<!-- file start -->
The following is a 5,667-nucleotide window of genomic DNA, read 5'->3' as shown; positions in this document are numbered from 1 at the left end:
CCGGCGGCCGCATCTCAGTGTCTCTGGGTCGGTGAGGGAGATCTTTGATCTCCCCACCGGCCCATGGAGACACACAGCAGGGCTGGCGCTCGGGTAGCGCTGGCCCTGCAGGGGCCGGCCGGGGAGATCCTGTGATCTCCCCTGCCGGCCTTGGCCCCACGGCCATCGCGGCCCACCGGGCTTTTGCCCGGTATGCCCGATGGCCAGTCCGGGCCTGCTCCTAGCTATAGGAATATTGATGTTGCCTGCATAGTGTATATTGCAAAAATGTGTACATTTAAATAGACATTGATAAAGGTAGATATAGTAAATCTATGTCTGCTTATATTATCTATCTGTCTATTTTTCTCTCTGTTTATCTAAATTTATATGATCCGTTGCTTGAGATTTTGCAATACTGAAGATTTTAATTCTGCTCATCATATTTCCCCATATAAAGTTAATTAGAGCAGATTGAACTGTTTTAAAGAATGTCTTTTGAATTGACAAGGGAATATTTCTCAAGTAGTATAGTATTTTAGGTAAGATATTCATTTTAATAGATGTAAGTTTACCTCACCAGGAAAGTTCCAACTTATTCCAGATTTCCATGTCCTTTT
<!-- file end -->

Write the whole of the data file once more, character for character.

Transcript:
The following is a 5,667-nucleotide window of genomic DNA, read 5'->3' as shown; positions in this document are numbered from 1 at the left end:
CCGGCGGCCGCATCTCAGTGTCTCTGGGTCGGTGAGGGAGATCTTTGATCTCCCCACCGGCCCATGGAGACACACAGCAGGGCTGGCGCTCGGGTAGCGCTGGCCCTGCAGGGGCCGGCCGGGGAGATCCTGTGATCTCCCCTGCCGGCCTTGGCCCCACGGCCATCGCGGCCCACCGGGCTTTTGCCCGGTATGCCCGATGGCCAGTCCGGGCCTGCTCCTAGCTATAGGAATATTGATGTTGCCTGCATAGTGTATATTGCAAAAATGTGTACATTTAAATAGACATTGATAAAGGTAGATATAGTAAATCTATGTCTGCTTATATTATCTATCTGTCTATTTTTCTCTCTGTTTATCTAAATTTATATGATCCGTTGCTTGAGATTTTGCAATACTGAAGATTTTAATTCTGCTCATCATATTTCCCCATATAAAGTTAATTAGAGCAGATTGAACTGTTTTAAAGAATGTCTTTTGAATTGACAAGGGAATATTTCTCAAGTAGTATAGTATTTTAGGTAAGATATTCATTTTAATAGATGTAAGTTTACCTCACCAGGAAAGTTCCAACTTATTCCAGATTTCCATGTCCTTTT